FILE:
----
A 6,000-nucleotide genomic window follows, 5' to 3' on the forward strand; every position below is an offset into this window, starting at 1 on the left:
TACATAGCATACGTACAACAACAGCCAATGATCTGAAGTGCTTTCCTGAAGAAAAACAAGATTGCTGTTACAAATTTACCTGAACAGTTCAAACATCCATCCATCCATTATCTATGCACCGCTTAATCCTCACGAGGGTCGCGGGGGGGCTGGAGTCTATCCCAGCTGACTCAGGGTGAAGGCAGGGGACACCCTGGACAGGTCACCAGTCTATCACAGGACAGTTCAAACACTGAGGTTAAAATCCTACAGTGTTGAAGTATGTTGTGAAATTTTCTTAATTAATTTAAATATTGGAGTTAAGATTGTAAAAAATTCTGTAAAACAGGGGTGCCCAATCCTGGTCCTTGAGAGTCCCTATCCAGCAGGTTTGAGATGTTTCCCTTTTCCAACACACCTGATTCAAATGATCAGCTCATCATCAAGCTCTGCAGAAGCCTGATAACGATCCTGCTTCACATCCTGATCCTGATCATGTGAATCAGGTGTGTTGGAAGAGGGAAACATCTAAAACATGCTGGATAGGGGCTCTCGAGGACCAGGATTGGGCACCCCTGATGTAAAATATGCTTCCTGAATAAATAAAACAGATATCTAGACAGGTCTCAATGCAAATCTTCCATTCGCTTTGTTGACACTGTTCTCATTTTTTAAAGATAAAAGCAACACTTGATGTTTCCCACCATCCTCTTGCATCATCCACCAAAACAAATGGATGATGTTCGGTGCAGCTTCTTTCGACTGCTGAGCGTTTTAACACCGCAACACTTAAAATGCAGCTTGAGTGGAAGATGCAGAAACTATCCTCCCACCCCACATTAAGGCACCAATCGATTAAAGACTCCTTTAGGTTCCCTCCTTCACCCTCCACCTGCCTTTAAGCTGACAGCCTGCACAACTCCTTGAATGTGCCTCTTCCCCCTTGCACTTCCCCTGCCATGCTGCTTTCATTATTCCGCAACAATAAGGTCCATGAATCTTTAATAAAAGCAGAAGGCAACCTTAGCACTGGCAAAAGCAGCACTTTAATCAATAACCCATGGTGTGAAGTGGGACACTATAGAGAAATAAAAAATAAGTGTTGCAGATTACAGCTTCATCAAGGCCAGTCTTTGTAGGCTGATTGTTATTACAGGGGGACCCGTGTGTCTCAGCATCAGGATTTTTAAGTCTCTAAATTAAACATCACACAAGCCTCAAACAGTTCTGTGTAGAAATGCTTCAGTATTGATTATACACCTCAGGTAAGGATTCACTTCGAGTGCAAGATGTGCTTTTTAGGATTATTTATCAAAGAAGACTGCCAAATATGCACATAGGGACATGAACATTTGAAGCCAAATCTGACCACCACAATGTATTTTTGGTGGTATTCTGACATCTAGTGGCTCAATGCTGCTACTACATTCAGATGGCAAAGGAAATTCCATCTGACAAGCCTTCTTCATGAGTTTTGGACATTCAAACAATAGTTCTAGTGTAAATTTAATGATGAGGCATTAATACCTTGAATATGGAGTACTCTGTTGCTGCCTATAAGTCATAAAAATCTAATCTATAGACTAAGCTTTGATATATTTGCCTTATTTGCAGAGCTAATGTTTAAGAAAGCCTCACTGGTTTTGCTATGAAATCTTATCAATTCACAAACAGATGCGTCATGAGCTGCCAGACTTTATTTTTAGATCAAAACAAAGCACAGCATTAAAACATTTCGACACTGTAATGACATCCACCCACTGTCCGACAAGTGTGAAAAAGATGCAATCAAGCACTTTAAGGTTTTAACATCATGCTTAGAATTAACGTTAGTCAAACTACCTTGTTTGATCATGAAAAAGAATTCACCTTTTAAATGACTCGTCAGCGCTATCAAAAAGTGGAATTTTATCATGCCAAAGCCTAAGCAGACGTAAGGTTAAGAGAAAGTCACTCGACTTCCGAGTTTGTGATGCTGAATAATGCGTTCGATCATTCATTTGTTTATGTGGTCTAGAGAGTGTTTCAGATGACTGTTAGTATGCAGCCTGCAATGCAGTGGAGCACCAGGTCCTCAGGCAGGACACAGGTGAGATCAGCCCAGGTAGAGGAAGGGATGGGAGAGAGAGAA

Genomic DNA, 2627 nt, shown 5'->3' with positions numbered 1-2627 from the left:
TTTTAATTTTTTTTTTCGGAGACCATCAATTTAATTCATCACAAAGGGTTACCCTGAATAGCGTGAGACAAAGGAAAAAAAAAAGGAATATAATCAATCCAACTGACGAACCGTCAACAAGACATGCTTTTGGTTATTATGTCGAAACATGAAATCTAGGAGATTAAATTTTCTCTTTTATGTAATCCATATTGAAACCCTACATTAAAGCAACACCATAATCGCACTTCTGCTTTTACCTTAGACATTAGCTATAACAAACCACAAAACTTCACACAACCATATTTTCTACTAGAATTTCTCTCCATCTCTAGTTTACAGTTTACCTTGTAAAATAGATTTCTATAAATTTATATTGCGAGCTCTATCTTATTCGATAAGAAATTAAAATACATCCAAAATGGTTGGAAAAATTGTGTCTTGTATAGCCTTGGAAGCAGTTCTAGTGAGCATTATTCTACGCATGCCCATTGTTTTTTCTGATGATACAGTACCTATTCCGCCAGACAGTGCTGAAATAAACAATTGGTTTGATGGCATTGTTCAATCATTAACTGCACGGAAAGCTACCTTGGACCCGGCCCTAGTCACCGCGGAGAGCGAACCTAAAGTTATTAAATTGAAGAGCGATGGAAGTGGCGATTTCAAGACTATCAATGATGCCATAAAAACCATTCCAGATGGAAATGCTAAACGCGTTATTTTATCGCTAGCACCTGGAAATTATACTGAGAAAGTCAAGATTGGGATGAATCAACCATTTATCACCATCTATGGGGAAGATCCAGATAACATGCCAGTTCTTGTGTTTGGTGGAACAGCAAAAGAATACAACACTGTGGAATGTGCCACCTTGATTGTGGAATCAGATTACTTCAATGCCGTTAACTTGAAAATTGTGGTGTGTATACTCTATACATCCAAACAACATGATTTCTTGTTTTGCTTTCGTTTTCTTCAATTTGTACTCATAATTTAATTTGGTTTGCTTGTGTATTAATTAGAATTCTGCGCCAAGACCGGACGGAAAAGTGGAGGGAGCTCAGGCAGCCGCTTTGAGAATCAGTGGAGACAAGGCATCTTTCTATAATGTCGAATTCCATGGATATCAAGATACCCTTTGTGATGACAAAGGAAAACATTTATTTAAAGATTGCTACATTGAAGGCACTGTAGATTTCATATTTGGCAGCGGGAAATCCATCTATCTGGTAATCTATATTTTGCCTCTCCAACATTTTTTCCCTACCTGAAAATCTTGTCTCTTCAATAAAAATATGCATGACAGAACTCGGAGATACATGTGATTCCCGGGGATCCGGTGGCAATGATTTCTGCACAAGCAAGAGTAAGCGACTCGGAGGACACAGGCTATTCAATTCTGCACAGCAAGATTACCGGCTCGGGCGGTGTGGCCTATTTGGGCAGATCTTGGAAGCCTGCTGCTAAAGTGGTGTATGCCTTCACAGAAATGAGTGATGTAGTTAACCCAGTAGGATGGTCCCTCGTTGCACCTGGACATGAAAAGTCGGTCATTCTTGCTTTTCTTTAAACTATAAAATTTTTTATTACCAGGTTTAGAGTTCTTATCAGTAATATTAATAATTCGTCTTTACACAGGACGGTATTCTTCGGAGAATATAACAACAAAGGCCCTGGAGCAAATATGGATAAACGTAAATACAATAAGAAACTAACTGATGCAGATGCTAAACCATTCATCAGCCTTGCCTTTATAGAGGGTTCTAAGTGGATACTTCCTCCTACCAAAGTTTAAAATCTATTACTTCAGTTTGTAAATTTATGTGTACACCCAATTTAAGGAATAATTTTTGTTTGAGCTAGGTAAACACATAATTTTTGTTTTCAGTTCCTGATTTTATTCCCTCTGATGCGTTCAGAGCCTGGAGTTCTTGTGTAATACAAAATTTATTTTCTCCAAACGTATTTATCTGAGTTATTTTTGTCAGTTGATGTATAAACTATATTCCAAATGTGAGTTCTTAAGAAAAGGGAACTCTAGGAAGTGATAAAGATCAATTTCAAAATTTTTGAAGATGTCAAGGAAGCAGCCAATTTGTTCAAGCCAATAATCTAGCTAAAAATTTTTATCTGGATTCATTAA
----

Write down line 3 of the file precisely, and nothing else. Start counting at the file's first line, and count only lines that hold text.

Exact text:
Genomic DNA, 2627 nt, shown 5'->3' with positions numbered 1-2627 from the left: